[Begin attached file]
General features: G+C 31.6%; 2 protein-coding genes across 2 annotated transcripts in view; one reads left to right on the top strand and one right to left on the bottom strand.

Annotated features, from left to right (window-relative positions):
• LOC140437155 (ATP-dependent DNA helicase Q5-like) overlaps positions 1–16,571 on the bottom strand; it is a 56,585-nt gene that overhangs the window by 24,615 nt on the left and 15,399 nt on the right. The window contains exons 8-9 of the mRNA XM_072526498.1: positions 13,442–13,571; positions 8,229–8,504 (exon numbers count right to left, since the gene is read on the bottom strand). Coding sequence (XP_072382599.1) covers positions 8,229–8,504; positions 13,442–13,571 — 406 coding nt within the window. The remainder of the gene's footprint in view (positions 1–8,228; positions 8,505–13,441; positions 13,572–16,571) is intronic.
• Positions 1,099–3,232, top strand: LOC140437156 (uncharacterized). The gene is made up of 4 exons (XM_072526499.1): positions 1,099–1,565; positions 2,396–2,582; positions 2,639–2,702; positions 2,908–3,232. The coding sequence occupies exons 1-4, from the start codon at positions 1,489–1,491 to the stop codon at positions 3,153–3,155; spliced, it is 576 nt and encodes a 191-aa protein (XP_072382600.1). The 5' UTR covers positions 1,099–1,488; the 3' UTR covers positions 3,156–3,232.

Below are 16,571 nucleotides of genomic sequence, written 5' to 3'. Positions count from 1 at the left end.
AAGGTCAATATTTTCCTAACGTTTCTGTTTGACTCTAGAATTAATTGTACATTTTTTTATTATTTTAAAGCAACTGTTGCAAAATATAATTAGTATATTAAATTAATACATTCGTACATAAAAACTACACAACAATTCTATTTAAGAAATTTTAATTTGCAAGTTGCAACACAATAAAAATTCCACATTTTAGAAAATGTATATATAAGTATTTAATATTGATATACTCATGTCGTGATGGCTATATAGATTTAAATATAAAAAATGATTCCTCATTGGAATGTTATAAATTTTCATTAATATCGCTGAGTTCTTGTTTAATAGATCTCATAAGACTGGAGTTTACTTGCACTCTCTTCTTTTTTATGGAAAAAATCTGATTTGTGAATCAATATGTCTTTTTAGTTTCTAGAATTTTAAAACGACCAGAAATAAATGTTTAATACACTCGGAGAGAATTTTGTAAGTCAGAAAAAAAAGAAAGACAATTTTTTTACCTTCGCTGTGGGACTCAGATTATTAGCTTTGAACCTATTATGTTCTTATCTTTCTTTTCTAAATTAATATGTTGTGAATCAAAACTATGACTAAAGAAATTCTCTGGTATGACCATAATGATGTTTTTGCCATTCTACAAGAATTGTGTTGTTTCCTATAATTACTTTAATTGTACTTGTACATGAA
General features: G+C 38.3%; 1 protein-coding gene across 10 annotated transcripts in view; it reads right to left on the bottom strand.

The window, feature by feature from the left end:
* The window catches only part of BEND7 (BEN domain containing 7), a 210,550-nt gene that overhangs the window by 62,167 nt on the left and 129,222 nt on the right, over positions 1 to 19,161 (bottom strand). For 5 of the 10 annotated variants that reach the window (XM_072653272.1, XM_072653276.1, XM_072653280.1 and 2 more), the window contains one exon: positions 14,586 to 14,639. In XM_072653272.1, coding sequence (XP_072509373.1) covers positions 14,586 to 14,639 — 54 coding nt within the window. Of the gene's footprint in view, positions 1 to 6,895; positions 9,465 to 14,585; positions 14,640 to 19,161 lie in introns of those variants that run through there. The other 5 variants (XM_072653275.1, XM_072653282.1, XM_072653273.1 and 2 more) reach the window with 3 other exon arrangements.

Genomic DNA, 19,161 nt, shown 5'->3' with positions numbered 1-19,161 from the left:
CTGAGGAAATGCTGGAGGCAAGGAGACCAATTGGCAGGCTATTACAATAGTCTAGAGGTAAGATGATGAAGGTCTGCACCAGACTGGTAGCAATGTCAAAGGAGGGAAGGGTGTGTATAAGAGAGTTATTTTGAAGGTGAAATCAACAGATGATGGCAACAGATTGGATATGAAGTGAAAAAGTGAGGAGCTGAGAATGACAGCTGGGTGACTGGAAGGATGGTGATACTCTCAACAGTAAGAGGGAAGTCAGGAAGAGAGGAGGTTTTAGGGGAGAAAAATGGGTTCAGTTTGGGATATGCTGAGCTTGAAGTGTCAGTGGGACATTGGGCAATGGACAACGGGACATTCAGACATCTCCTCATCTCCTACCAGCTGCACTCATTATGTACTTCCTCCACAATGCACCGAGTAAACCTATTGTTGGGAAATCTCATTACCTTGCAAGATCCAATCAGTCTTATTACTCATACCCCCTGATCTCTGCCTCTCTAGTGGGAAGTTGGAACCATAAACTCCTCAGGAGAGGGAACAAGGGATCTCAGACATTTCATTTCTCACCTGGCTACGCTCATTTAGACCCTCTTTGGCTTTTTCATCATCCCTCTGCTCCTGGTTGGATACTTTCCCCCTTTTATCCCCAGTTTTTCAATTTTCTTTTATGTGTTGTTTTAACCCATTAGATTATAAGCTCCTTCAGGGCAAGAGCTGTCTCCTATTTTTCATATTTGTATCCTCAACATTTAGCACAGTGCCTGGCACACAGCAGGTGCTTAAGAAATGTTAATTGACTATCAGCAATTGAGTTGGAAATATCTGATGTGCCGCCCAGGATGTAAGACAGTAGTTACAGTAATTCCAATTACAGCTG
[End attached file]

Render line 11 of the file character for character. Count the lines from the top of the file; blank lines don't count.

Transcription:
CTGAGGAAATGCTGGAGGCAAGGAGACCAATTGGCAGGCTATTACAATAGTCTAGAGGTAAGATGATGAAGGTCTGCACCAGACTGGTAGCAATGTCAAAGGAGGGAAGGGTGTGTATAAGAGAGTTATTTTGAAGGTGAAATCAACAGATGATGGCAACAGATTGGATATGAAGTGAAAAAGTGAGGAGCTGAGAATGACAGCTGGGTGACTGGAAGGATGGTGATACTCTCAACAGTAAGAGGGAAGTCAGGAAGAGAGGAGGTTTTAGGGGAGAAAAATGGGTTCAGTTTGGGATATGCTGAGCTTGAAGTGTCAGTGGGACATTGGGCAATGGACAACGGGACATTCAGACATCTCCTCATCTCCTACCAGCTGCACTCATTATGTACTTCCTCCACAATGCACCGAGTAAACCTATTGTTGGGAAATCTCATTACCTTGCAAGATCCAATCAGTCTTATTACTCATACCCCCTGATCTCTGCCTCTCTAGTGGGAAGTTGGAACCATAAACTCCTCAGGAGAGGGAACAAGGGATCTCAGACATTTCATTTCTCACCTGGCTACGCTCATTTAGACCCTCTTTGGCTTTTTCATCATCCCTCTGCTCCTGGTTGGATACTTTCCCCCTTTTATCCCCAGTTTTTCAATTTTCTTTTATGTGTTGTTTTAACCCATTAGATTATAAGCTCCTTCAGGGCAAGAGCTGTCTCCTATTTTTCATATTTGTATCCTCAACATTTAGCACAGTGCCTGGCACACAGCAGGTGCTTAAGAAATGTTAATTGACTATCAGCAATTGAGTTGGAAATATCTGATGTGCCGCCCAGGATGTAAGACAGTAGTTACAGTAATTCCAATTACAGCTG